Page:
The is basically a battle for the future of Indian agriculture. It is also a battle of two opposing philosophies: Small is Beautiful vs. Big is Better. On the one hand, 67% of India’s farmland is held by marginal farmers with holdings below 1 hectare. These farmers control 48% of irrigated land. On the other hand, 33% of farms are large, medium-sized or corporate holdings, and they control 52% of India’s irrigated land. It is important to remember this existing imbalance when considering the new laws.
Under the new law, a trader can approach any farmer anywhere in the country and buy their produce at any price that is agreed on. This may sound like a benefit for the farmer, but not when the buyer is a powerful corporation. In such situations, farmers will always be the weaker players. Indian farmers know it, and this is one of the reasons for their protests. The larger entities will always have the upper hand in case of disputes. The new law will also give large companies the freedom to accumulate stock of commodities and dictate terms to farmers. On a global scale, small-holder farmers provide 80% of our food on just 10% of arable land.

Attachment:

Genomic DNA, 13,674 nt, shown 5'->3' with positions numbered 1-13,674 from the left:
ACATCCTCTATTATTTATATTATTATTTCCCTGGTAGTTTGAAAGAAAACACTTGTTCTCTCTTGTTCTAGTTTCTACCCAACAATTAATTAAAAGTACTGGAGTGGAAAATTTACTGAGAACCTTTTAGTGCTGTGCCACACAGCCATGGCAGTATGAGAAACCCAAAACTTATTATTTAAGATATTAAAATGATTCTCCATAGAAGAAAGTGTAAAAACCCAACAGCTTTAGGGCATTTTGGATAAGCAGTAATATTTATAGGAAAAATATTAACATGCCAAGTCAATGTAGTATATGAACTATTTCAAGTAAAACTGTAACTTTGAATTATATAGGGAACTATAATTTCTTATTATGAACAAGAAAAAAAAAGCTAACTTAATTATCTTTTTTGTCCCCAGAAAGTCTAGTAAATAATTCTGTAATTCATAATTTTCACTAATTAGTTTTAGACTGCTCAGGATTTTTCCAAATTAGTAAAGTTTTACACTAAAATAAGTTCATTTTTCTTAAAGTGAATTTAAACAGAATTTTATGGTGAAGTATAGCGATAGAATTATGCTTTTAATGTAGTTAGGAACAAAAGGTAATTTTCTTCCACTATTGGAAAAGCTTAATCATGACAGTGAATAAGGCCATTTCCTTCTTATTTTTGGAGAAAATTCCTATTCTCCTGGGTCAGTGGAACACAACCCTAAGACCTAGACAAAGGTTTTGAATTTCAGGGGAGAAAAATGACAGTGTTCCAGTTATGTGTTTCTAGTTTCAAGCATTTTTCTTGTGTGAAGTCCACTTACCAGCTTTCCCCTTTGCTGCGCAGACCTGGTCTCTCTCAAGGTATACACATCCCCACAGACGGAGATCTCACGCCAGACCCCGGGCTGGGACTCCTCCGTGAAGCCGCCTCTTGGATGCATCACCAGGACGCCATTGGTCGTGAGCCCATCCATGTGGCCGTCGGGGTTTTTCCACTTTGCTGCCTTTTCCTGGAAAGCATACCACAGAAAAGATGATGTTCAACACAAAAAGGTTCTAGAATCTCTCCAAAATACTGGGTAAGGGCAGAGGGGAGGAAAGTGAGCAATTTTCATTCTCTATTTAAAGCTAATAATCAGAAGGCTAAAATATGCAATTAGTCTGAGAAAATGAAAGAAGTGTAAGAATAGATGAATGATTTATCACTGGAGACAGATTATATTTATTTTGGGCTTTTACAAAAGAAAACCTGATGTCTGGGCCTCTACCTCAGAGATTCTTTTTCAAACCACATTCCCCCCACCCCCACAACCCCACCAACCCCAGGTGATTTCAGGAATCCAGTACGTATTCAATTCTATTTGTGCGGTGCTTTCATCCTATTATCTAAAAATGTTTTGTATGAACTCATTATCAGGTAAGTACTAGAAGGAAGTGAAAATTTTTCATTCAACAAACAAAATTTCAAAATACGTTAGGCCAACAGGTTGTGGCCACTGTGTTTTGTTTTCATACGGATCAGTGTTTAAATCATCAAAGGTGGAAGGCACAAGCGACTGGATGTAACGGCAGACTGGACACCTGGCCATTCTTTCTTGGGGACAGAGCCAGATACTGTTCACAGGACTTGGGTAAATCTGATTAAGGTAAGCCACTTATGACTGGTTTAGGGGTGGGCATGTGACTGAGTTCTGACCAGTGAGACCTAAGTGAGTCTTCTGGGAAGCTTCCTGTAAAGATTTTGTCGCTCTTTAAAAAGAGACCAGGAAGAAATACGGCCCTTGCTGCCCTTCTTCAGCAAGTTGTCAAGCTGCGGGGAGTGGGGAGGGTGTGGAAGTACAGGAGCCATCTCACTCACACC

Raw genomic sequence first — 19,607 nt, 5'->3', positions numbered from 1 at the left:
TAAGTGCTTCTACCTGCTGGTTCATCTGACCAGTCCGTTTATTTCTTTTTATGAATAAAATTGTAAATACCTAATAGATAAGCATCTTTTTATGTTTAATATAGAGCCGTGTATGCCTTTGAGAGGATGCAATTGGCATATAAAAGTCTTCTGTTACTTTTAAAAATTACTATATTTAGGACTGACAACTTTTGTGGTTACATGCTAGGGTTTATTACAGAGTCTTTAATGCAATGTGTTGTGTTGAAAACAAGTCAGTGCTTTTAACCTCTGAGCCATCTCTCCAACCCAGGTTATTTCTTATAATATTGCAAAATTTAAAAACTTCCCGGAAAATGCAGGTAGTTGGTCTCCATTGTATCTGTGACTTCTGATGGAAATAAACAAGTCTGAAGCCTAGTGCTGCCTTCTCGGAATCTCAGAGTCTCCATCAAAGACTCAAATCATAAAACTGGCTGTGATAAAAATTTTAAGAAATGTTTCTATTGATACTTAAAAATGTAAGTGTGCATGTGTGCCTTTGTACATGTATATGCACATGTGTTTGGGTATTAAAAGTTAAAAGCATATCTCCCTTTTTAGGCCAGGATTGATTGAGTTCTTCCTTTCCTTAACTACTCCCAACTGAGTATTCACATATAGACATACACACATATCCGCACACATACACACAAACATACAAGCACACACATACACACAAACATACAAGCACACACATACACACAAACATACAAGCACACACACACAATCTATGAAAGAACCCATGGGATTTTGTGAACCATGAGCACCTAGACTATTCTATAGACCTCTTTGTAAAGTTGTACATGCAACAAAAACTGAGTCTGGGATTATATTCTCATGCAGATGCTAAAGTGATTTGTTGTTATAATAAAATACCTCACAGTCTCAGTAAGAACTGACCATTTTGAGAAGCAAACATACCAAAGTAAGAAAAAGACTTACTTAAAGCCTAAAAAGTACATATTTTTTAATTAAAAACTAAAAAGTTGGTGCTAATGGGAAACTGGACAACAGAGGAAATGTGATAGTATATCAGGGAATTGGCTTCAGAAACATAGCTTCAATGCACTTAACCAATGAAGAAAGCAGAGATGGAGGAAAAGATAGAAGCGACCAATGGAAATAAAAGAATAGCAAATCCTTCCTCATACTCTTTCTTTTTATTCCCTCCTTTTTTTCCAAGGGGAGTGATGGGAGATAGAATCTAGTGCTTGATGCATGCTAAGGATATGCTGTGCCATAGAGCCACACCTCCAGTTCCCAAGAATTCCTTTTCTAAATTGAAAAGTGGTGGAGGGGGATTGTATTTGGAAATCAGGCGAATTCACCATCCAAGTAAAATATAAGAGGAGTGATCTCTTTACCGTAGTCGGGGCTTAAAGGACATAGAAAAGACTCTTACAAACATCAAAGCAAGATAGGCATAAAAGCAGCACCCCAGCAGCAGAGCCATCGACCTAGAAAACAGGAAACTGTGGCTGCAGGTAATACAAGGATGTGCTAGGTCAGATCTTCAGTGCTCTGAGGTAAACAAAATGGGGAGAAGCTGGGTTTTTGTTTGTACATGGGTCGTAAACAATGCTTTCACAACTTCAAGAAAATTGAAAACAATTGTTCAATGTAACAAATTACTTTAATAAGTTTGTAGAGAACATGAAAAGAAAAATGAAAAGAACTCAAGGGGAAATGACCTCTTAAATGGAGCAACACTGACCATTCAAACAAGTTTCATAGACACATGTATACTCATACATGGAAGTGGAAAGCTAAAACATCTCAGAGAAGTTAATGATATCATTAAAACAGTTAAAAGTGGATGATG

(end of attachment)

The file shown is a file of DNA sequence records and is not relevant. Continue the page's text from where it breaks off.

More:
Add to the mix the fact that India’s two richest men, both reputedly close to Prime Minister Modi, have expressed interest in investments in the agricultural sector. In the US, for instance, the number of farmer suicides is twice the national average. As Sara Bissen writes in InsideOver, “Farmer suicide is in fact a universal reality with rates higher than non-farmers in almost every agricultural country. One only needs to look at France, India, Australia, or Japan.” Our lives depend on our food system. Large-scale agricultural practices degrade the world’s arable land and small-scale farms have the potential to redress climate change while securing global food supply.